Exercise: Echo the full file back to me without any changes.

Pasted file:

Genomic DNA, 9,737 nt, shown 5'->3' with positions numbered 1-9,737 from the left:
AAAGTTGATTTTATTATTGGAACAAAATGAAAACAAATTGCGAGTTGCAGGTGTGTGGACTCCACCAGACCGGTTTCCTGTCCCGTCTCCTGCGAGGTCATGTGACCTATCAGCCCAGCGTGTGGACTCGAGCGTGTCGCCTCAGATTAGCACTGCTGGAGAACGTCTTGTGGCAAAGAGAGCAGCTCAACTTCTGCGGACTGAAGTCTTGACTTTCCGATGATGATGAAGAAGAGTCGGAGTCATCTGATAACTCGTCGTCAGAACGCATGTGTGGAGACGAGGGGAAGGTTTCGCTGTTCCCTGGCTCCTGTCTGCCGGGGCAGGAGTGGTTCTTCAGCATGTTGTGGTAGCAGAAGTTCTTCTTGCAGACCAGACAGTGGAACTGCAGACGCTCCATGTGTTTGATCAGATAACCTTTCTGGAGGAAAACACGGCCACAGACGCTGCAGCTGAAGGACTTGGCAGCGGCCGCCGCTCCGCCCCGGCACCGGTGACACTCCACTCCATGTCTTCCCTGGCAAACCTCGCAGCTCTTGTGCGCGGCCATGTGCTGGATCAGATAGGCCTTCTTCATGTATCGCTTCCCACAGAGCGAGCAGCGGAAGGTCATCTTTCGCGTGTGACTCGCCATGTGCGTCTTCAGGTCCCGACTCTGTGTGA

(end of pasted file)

Genomic DNA, 9,737 nt, shown 5'->3' with positions numbered 1-9,737 from the left:
AAAGTTGATTTTATTATTGGAACAAAATGAAAACAAATTGCGAGTTGCAGGTGTGTGGACTCCACCAGACCGGTTTCCTGTCCCGTCTCCTGCGAGGTCATGTGACCTATCAGCCCAGCGTGTGGACTCGAGCGTGTCGCCTCAGATTAGCACTGCTGGAGAACGTCTTGTGGCAAAGAGAGCAGCTCAACTTCTGCGGACTGAAGTCTTGACTTTCCGATGATGATGAAGAAGAGTCGGAGTCATCTGATAACTCGTCGTCAGAACGCATGTGTGGAGACGAGGGGAAGGTTTCGCTGTTCCCTGGCTCCTGTCTGCCGGGGCAGGAGTGGTTCTTCAGCATGTTGTGGTAGCAGAAGTTCTTCTTGCAGACCAGACAGTGGAACTGCAGACGCTCCATGTGTTTGATCAGATAACCTTTCTGGAGGAAAACACGGCCACAGACGCTGCAGCTGAAGGACTTGGCAGCGGCCGCCGCTCCGCCCCGGCACCGGTGACACTCCACTCCATGTCTTCCCTGGCAAACCTCGCAGCTCTTGTGCGCGGCCATGTGCTGGATCAGATAGGCCTTCTTCATGTATCGCTTCCCACAGAGCGAGCAGCGGAAGGTCATCTTTCGCGTGTGACTCGCCATGTGCGTCTTCAGGTCCCGACTCTGTGTGA